Wednesday, May 31, 2006 Posted: 2300 GMT (0700 HKT)
LONDON, England (Reuters) -- The detective leading a British investigation into the death of Princess Diana said he has found new witnesses and fresh forensic evidence about the fatal car crash in a Paris road tunnel in 1997.
Sir John Stevens, a former chief of London's Metropolitan police who is heading a crash inquiry, refused to give details.
He was speaking during an interview at a literary festival in southern England where he is launching a book. His comments were reported by British media on Wednesday.
A spokeswoman at London's Scotland Yard police headquarters confirmed fresh evidence had emerged. "As would be expected, new witnesses have been spoken to and new forensics have been considered as part of the continuing investigations," she said.
Diana, her companion Dodi al Fayed and their chauffeur Henri Paul were killed on August 31, 1997, when their Mercedes crashed after it sped away from the Ritz hotel in the French capital with paparazzi photographers in hot pursuit on motorbikes.
An inquiry by French authorities in 1999 ruled that the crash was caused by Paul being drunk and driving too fast.
But the circumstances of the crash still cause controversy.
Mohamed al Fayed, Dodi's father and the owner of the exclusive London store Harrods, has said he believes his son and Diana were murdered by British secret services because their relationship was embarrassing Britain's royal household.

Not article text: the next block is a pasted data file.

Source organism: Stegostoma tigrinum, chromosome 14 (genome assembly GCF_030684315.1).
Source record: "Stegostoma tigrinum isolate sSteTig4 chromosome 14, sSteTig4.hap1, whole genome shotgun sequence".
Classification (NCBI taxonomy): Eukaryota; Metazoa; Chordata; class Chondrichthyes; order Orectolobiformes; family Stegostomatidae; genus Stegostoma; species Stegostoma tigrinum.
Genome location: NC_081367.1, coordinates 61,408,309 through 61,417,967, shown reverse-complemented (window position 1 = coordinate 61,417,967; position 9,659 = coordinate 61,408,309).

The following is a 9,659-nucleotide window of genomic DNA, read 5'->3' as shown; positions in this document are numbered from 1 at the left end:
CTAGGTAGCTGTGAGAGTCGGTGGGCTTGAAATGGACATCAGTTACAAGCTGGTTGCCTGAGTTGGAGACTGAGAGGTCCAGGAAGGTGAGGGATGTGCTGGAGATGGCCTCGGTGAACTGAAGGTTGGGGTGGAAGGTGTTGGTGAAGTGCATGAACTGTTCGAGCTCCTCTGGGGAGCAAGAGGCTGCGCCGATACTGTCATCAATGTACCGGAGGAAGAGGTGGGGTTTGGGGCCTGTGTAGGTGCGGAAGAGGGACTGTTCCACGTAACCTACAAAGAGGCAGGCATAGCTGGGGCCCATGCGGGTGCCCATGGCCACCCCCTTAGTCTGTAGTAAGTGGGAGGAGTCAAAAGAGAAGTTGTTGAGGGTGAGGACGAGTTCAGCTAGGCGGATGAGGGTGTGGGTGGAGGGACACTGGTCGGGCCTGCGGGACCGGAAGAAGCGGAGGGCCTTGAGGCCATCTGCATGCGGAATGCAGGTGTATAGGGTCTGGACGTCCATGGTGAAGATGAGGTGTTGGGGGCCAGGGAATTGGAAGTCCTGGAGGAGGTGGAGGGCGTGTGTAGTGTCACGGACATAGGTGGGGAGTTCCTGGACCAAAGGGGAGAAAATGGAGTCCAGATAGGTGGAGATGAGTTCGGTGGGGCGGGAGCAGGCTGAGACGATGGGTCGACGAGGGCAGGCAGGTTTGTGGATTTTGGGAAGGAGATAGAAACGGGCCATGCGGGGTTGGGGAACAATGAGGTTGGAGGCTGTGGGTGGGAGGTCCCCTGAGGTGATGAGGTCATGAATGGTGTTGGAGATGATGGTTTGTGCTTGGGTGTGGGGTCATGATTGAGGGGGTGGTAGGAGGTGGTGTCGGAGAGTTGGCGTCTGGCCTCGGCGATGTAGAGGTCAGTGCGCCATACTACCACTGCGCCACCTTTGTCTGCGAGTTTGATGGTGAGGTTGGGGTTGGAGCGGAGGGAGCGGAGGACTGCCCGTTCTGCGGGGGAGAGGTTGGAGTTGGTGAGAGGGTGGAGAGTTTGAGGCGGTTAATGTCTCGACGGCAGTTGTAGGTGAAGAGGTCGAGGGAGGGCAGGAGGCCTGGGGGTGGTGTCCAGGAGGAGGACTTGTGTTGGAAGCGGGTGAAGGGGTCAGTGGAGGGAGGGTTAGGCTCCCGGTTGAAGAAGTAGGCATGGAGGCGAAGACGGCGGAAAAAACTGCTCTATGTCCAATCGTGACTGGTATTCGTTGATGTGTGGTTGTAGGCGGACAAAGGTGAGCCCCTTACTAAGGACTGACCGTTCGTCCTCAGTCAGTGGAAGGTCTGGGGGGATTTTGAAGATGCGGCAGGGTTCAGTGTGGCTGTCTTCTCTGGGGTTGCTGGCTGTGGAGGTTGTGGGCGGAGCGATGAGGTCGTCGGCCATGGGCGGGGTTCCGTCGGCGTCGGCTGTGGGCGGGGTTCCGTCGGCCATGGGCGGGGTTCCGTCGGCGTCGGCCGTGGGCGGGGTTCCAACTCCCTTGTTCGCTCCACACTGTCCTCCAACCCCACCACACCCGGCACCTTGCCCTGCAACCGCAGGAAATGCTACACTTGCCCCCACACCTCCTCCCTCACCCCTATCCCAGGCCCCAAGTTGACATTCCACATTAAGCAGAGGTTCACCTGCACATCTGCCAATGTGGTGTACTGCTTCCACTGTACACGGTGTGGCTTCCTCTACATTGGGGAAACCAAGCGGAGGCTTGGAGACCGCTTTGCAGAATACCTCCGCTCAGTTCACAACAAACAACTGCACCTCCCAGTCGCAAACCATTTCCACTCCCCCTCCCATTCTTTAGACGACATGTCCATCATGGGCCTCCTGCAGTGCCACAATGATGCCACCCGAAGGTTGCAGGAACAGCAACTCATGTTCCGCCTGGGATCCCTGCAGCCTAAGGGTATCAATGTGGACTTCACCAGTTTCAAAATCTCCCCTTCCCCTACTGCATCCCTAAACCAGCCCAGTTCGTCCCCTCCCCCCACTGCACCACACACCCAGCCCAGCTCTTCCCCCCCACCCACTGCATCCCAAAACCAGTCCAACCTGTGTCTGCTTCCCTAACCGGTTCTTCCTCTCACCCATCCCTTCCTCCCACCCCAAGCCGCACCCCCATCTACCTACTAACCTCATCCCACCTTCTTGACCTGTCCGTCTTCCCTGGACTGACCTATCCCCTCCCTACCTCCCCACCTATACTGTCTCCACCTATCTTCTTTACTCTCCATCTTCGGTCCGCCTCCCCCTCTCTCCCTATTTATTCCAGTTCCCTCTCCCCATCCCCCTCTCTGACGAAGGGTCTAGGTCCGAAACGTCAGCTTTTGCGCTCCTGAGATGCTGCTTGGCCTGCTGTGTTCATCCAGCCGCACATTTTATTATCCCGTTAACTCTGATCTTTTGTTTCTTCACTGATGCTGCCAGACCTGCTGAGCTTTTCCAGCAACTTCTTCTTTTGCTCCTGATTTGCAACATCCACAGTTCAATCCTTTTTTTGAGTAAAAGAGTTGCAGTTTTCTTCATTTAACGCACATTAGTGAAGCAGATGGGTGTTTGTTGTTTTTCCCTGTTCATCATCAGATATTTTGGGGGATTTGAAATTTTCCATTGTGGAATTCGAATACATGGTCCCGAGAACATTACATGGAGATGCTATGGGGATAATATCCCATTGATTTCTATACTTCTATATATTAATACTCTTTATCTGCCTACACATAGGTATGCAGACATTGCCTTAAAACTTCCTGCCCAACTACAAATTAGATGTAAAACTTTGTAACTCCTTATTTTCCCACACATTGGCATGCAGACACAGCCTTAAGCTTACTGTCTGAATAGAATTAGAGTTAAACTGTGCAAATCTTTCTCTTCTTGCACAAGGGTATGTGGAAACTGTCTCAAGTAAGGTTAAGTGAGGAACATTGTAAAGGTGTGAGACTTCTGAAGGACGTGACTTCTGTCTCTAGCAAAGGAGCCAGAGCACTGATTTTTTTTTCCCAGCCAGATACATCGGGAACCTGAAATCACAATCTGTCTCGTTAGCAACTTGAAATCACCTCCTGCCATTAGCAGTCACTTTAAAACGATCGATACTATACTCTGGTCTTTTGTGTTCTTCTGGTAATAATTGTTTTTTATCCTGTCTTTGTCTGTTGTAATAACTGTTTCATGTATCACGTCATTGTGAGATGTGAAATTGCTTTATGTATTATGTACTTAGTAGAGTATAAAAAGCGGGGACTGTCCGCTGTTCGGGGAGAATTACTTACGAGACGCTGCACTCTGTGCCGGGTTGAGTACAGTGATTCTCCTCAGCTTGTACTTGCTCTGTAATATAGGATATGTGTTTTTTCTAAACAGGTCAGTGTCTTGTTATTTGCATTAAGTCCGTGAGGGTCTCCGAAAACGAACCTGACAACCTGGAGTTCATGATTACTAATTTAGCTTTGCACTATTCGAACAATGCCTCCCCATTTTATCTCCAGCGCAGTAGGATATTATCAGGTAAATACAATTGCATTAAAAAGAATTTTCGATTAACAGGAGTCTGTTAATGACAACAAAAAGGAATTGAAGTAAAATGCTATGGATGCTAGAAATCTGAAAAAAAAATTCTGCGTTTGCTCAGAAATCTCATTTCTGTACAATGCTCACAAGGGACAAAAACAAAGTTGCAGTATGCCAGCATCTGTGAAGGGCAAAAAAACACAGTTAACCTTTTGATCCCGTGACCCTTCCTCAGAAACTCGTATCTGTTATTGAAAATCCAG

Fayed said he was pleased new witnesses had been found.
"I know it was murder," he said in a statement. "And I am encouraged to hear it confirmed that Lord Stevens has traced new witnesses and obtained new forensic evidence.
"I am optimistic that he will not be bullied by the intelligence services whom I believe executed my son, Dodi, and Diana."
Diana's marriage to Britain's heir to the throne Prince Charles broke down in 1992 and ended in divorce. Charles married his long-time lover Camilla Parker Bowles last year.
Stevens said his team had completely dismantled the Mercedes car involved in the crash as part of his investigation. He also said he would deal with each and every conspiracy theory.
"At the end of the day we have to do a job that draws a line under this one way or another," he said.
Fayed said Stevens should not be too quick to end the investigation. "I only hope that he is not forced to 'draw a line' under the investigation before he gets to the truth."
Stevens' report is expected to be published later this year.